An unpublished opinion of the North Carolina Court of Appeals does not constitute controlling legal authority. Citation is disfavored, but may be permitted in accordance with the provisions of Rule 30(e)(3) of the North Carolina Rules of Appellate Proced ure.

NO. COA05-372

NORTH CAROLINA COURT OF APPEALS

Filed: 1 November 2005

ALAN LEE SCOTT, JR.,
    Plaintiff,
                                Cabarrus County
            v.                    No. 04 CVS 00309

FAIRBANKS CAPITAL CORPORATION,
GMAC MORTGAGE CORP., JP
MORGAN CHASE BANK AS TRUSTEE
FOR GSPRM MORTGAGE LOAN TRUST,
SERIES 2002-1, SHAPIRO &
INGLE, LLP and ELIZABETH B.
ELLS and/or DAVID W. NEILL,
    Defendants.

    Appeal by Plaintiff from an order entered 22 October 2004 by Judge Larry G. Ford in Superior Court, Cabarrus County . Heard in the Court of Appeals 10 October 2005.

    Legal Services of Southern Piedmont, Inc., by Andrea Young Bebber, for plaintiff-appellant.

    Smith Debnam Narron Wyche Saintsing & Myers, L.L.P., by Bettie Kelley Sousa, for defendant-appellee Fairbanks Capital Corporation.

    WYNN, Judge.

    “Where . . . an order entered by the trial court does not dispose of the entire controversy between all parties, it is interlocutory. As a general rule, a party is not entitled to immediately appeal an interlocutory order.” Hudson-Cole Dev. Corp. v. Beemer, 132 N.C. App. 341, 344, 511 S.E.2d 309, 311 (1999) (citations omitted) . In this case, Plaintiff's claims against Defendants GMAC Mortgage Corp., JP Morgan Chase, and the remainingparties continue, therefore, the instant appeal is dismissed as interlocutory.
     On 21 April 1998, Plaintiff Alan Lee Scott closed a mortgage loan with NationsCredit Financial Services Corporation secured by a deed of trust on Plaintiff's home. NationsCredit assigned servicing rights for Plaintiff's loan to Defendant Fairbanks Capital Corporation (“Fairbanks”) on 4 February 2002. Plaintiff filed this action on 5 February 2004, alleging that Fairbanks had: imposed and collected unnecessary and excessive fees, charges, and interest; failed to properly credit Plaintiff's account; improperly charged Plaintiff for unnecessary force placed insurance; misled Plaintiff about amounts properly due and owing; proceeded with wrongful foreclosure; failed to properly administer Plaintiff's account; and, treated Plaintiff unfairly and without regard to obligations of good faith and fair dealing. Plaintiff asserted claims of unfair and deceptive trade practices, breach of contract, breach of reinstatement agreements, breach of duty of good faith and fair dealing, unfair debt collection practices, usury, and sought injunctive relief.
    On 16 September 2004, Fairbanks moved for summary judgment. Fairbanks argued that Plaintiff's claims were resolved as part of a class action lawsuit (Curry, et al. v. Fairbanks Capital Corp., Docket no. 03-10895-DPW (D. Mass)), and that Plaintiff was bound by the settlement agreement because he had not opted out of the agreement. On 22 October 2004, the trial court granted Fairbank's motion and dismissed it from the action. Plaintiff appeals.         __________________________________________
     The threshold issue to consider in this case is whether Plaintiff's appeal is premature, and therefore, not properly before this Court. Plaintiff appeals from an order dismissing the claims against Fairbanks. Plaintiff's claims against GMAC Mortgage Corp, JP Morgan Chase, and the remaining parties continue. This Court has stated:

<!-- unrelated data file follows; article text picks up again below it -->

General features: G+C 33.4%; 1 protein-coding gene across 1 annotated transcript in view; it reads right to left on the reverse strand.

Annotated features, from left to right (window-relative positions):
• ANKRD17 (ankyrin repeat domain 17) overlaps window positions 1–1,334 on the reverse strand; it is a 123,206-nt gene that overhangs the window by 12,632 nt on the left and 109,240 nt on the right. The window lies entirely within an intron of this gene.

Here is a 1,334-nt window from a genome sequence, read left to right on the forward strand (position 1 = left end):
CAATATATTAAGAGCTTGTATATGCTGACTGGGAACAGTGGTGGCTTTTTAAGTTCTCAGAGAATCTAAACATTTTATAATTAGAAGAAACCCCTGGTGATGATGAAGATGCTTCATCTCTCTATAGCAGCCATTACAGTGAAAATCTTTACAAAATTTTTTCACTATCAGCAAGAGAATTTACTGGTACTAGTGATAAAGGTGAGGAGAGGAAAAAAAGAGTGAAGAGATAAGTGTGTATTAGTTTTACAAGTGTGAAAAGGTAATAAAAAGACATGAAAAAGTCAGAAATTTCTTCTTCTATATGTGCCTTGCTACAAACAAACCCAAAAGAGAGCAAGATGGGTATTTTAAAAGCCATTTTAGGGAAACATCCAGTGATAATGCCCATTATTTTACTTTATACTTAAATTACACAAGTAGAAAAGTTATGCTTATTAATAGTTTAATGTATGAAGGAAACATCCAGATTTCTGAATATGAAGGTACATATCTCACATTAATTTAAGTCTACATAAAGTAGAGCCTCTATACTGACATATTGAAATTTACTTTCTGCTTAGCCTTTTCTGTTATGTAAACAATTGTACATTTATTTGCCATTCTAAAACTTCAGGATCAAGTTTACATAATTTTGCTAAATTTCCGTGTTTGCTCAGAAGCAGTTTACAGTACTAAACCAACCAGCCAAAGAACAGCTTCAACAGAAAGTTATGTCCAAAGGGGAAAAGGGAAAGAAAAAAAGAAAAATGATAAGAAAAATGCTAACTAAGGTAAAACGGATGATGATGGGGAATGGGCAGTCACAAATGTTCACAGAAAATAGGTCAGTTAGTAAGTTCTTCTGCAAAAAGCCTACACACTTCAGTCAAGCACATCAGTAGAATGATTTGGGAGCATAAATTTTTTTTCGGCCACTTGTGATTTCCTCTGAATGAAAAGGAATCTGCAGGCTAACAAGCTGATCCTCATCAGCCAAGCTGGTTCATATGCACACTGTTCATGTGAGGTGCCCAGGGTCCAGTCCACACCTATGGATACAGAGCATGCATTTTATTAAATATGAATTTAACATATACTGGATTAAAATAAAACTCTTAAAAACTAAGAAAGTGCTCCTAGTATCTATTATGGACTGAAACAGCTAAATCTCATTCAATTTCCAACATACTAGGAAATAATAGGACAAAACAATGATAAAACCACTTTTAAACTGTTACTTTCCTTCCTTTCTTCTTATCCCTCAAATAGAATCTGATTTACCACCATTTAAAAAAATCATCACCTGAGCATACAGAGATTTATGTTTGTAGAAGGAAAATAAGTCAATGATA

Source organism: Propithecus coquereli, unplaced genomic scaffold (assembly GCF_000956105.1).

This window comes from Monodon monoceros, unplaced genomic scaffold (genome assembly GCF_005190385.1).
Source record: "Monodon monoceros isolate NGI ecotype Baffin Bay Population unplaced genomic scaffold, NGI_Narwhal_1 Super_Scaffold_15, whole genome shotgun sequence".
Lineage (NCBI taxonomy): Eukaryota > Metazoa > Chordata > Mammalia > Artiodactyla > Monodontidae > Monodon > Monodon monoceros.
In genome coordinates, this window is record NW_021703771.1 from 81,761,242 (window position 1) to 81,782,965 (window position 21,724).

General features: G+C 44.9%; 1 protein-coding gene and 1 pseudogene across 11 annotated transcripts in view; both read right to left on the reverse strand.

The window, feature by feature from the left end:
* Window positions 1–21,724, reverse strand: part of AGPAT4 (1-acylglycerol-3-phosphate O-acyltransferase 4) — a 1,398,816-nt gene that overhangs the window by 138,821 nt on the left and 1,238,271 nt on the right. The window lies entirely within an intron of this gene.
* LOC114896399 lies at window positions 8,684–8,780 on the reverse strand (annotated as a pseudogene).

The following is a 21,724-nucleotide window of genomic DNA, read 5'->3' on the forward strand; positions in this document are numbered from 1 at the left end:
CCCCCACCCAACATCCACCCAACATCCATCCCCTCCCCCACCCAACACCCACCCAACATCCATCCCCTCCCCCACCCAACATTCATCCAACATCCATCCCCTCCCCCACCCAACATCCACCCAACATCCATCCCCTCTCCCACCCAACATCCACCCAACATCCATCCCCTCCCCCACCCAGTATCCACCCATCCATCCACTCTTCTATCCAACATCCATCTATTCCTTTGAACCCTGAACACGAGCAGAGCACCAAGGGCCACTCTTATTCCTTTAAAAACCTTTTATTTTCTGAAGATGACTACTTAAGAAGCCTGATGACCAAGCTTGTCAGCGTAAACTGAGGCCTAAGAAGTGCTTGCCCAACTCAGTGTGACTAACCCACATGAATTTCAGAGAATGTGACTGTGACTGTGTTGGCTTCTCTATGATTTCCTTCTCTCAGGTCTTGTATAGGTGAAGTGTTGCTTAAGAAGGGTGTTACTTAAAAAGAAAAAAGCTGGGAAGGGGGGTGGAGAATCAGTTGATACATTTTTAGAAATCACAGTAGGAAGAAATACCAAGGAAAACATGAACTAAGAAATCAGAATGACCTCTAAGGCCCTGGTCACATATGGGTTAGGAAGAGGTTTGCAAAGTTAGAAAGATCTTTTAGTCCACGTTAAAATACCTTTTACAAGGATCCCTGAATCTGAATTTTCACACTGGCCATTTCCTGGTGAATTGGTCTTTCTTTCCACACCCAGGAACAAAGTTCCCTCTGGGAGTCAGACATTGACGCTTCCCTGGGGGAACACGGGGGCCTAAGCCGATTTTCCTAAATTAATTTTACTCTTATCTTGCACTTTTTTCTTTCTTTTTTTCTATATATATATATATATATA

Where, as here, an order entered by the trial court does not dispose of the entire controversy between all parties, it is interlocutory. As a general rule, a party is not entitled to immediately appeal an interlocutory order. However, there are two situations in which an appeal of right lies from an order that is interlocutory. The first situation is where the order represents a “'final judgment as to one or more but fewer than all of the claims or parties' and the trial court certifies in the judgment that there is no just reason to delay the appeal.” Secondly, a party may appeal an interlocutory order where delaying the appeal will irreparably impair a substantial right of the party.

Hudson-Cole Dev. Corp., 132 N.C. App. at 344, 511 S.E.2d at 311 (citations omitted); see also N.C. Gen. Stat. § 7A-27(d)(1) (2004).
     The trial court did not certify this case for immediate appeal pursuant to Rule 54(b) of the North Carolina Rules of Civil Procedure. Thus, Plaintiff's right to an immediate appeal, if one exists, depends on whether the order affects a substantial right. North Carolina Appellate Rule 28(b)(4) requires that the brief contain a statement of the grounds for appellate review containing “sufficient facts and argument to support appellate review on the ground that the challenged order affects a substantial right.” N.C. R. App. P. 28(b)(4). Plaintiff cites no substantial right that will be lost absent immediate review. “It is not the duty of this Court to construct arguments for or find support for appellant's right to appeal from an interlocutory order.” Jeffreys v. Raleigh Oaks Joint Venture, 115 N.C. App. 377, 380, 444 S.E.2d 252, 254 (1994).
    Accordingly, because there was no final judgment in this case, nor were there any substantial rights of the parties affected, we hold that this appeal is premature, and therefore, dismiss it as interlocutory.
    Appeal dismissed.
    Judges CALABRIA and JACKSON concur.
    Report per Rule 30(e).

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